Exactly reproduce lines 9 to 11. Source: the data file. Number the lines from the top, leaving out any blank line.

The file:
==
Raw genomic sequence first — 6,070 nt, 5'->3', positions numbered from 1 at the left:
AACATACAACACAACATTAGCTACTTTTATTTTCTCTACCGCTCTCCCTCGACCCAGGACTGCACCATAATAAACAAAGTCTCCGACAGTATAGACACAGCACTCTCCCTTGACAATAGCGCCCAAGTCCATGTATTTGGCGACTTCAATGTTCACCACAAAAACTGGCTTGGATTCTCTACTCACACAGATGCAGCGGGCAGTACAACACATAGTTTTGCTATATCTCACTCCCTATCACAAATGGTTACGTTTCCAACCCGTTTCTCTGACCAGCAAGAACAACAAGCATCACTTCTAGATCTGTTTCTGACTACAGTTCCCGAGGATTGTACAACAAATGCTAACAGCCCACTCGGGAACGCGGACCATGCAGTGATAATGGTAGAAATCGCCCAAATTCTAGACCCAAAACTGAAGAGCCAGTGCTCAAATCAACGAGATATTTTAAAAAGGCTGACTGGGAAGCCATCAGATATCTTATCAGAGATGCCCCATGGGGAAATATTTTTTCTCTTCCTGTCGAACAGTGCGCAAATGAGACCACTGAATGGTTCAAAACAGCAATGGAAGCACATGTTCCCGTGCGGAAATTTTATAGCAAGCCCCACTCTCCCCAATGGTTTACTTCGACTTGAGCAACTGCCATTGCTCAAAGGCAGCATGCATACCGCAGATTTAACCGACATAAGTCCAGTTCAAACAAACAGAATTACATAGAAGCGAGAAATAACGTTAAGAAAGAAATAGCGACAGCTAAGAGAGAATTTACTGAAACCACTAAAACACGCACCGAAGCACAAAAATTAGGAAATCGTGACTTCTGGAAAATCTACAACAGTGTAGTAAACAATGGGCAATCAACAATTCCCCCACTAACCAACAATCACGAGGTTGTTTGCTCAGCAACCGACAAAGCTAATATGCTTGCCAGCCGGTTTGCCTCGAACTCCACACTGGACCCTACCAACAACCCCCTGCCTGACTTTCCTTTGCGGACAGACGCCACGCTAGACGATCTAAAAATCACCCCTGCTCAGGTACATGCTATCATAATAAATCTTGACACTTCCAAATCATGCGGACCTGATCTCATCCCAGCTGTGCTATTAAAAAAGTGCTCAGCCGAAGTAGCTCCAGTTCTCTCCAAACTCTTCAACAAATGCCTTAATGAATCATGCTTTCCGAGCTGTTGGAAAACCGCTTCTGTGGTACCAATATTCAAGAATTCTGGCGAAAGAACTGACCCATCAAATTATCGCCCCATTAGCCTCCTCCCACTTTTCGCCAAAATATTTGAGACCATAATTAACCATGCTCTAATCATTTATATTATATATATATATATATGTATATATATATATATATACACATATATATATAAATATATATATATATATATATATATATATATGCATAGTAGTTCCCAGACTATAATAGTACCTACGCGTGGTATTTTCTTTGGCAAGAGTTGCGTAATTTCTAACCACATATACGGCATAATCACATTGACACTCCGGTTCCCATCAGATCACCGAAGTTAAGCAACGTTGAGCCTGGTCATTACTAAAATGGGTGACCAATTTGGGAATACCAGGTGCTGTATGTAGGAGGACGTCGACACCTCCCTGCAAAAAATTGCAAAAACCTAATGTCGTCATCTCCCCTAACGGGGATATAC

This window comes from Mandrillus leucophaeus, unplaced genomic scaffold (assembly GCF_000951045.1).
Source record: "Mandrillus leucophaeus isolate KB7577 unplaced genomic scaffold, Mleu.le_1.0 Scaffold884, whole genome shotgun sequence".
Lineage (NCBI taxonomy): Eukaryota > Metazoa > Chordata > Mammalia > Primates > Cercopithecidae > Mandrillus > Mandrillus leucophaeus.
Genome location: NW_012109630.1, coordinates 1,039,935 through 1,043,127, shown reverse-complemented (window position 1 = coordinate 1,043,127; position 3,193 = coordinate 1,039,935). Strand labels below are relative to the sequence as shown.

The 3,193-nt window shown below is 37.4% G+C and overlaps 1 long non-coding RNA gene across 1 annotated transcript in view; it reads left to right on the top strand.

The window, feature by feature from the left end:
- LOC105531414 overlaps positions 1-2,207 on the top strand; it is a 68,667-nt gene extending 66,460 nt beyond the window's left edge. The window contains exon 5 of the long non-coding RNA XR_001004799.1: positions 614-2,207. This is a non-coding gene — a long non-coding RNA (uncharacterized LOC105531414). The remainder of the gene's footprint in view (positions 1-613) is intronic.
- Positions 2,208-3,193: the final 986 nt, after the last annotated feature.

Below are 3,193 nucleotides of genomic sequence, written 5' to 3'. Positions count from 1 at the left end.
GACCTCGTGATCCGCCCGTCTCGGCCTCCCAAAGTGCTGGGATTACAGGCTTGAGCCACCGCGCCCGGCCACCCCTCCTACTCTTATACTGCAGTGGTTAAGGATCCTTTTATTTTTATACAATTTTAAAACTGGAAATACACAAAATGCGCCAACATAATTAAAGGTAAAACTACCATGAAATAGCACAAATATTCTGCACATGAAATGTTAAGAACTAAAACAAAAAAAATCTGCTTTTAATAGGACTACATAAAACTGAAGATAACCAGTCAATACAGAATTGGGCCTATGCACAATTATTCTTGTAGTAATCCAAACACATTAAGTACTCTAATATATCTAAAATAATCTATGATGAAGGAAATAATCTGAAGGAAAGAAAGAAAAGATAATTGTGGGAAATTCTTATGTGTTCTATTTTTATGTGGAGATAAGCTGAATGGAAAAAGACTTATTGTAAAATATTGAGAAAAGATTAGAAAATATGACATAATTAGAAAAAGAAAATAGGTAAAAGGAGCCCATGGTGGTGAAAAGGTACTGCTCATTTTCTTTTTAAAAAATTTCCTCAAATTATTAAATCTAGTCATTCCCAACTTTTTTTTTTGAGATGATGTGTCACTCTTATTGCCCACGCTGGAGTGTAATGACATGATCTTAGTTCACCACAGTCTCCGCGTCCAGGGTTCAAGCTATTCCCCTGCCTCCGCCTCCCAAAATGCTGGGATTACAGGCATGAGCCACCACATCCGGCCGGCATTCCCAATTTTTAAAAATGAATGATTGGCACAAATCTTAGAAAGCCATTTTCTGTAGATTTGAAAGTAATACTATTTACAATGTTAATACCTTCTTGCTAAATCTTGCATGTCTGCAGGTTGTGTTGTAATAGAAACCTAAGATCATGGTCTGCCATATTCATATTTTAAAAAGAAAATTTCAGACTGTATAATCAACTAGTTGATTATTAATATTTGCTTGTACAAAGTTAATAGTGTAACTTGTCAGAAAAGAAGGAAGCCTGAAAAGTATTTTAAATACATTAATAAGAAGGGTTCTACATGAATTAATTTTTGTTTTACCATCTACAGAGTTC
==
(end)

- LOC105531414 overlaps positions 1-2,207 on the top strand; it is a 68,667-nt gene extending 66,460 nt beyond the window's left edge. The window contains exon 5 of the long non-coding RNA XR_001004799.1: positions 614-2,207. This is a non-coding gene — a long non-coding RNA (uncharacterized LOC105531414). The remainder of the gene's footprint in view (positions 1-613) is intronic.
- Positions 2,208-3,193: the final 986 nt, after the last annotated feature.

Below are 3,193 nucleotides of genomic sequence, written 5' to 3'. Positions count from 1 at the left end.